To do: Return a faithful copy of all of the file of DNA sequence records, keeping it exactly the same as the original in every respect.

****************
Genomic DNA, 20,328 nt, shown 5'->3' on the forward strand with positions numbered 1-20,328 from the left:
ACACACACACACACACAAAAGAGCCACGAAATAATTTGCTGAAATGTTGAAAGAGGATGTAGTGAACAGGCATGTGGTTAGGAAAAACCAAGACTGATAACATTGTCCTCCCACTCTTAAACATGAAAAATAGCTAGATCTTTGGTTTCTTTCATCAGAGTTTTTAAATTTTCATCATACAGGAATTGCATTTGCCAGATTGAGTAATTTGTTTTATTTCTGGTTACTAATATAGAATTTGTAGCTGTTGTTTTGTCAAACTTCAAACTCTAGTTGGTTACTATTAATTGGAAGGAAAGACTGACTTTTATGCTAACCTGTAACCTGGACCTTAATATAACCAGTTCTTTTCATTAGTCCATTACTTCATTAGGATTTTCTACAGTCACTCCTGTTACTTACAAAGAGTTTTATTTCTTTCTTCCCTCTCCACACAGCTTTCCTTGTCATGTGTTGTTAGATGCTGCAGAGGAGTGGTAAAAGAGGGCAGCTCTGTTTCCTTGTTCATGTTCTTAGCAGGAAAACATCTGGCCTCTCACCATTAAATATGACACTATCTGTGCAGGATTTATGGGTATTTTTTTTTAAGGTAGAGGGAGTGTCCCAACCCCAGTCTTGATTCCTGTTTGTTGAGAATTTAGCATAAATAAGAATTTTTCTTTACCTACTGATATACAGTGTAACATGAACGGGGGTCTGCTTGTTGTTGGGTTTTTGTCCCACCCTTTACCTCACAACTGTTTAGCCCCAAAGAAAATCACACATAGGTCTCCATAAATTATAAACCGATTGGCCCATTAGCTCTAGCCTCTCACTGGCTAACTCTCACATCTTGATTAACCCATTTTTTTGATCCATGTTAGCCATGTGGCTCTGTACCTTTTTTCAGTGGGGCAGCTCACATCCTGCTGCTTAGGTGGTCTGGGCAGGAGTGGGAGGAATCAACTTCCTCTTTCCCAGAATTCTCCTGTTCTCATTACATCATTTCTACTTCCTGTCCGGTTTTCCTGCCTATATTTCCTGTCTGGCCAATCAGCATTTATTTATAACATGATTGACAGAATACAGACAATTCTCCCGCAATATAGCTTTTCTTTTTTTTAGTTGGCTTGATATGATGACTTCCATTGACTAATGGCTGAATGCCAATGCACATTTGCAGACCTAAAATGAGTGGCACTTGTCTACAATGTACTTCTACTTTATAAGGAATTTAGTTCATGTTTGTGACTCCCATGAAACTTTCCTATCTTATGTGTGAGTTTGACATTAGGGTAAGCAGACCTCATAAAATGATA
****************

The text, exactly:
Genomic DNA, 20,328 nt, shown 5'->3' on the forward strand with positions numbered 1-20,328 from the left:
ACACACACACACACACAAAAGAGCCACGAAATAATTTGCTGAAATGTTGAAAGAGGATGTAGTGAACAGGCATGTGGTTAGGAAAAACCAAGACTGATAACATTGTCCTCCCACTCTTAAACATGAAAAATAGCTAGATCTTTGGTTTCTTTCATCAGAGTTTTTAAATTTTCATCATACAGGAATTGCATTTGCCAGATTGAGTAATTTGTTTTATTTCTGGTTACTAATATAGAATTTGTAGCTGTTGTTTTGTCAAACTTCAAACTCTAGTTGGTTACTATTAATTGGAAGGAAAGACTGACTTTTATGCTAACCTGTAACCTGGACCTTAATATAACCAGTTCTTTTCATTAGTCCATTACTTCATTAGGATTTTCTACAGTCACTCCTGTTACTTACAAAGAGTTTTATTTCTTTCTTCCCTCTCCACACAGCTTTCCTTGTCATGTGTTGTTAGATGCTGCAGAGGAGTGGTAAAAGAGGGCAGCTCTGTTTCCTTGTTCATGTTCTTAGCAGGAAAACATCTGGCCTCTCACCATTAAATATGACACTATCTGTGCAGGATTTATGGGTATTTTTTTTTAAGGTAGAGGGAGTGTCCCAACCCCAGTCTTGATTCCTGTTTGTTGAGAATTTAGCATAAATAAGAATTTTTCTTTACCTACTGATATACAGTGTAACATGAACGGGGGTCTGCTTGTTGTTGGGTTTTTGTCCCACCCTTTACCTCACAACTGTTTAGCCCCAAAGAAAATCACACATAGGTCTCCATAAATTATAAACCGATTGGCCCATTAGCTCTAGCCTCTCACTGGCTAACTCTCACATCTTGATTAACCCATTTTTTTGATCCATGTTAGCCATGTGGCTCTGTACCTTTTTTCAGTGGGGCAGCTCACATCCTGCTGCTTAGGTGGTCTGGGCAGGAGTGGGAGGAATCAACTTCCTCTTTCCCAGAATTCTCCTGTTCTCATTACATCATTTCTACTTCCTGTCCGGTTTTCCTGCCTATATTTCCTGTCTGGCCAATCAGCATTTATTTATAACATGATTGACAGAATACAGACAATTCTCCCGCAATATAGCTTTTCTTTTTTTTAGTTGGCTTGATATGATGACTTCCATTGACTAATGGCTGAATGCCAATGCACATTTGCAGACCTAAAATGAGTGGCACTTGTCTACAATGTACTTCTACTTTATAAGGAATTTAGTTCATGTTTGTGACTCCCATGAAACTTTCCTATCTTATGTGTGAGTTTGACATTAGGGTAAGCAGACCTCATAAAATGATA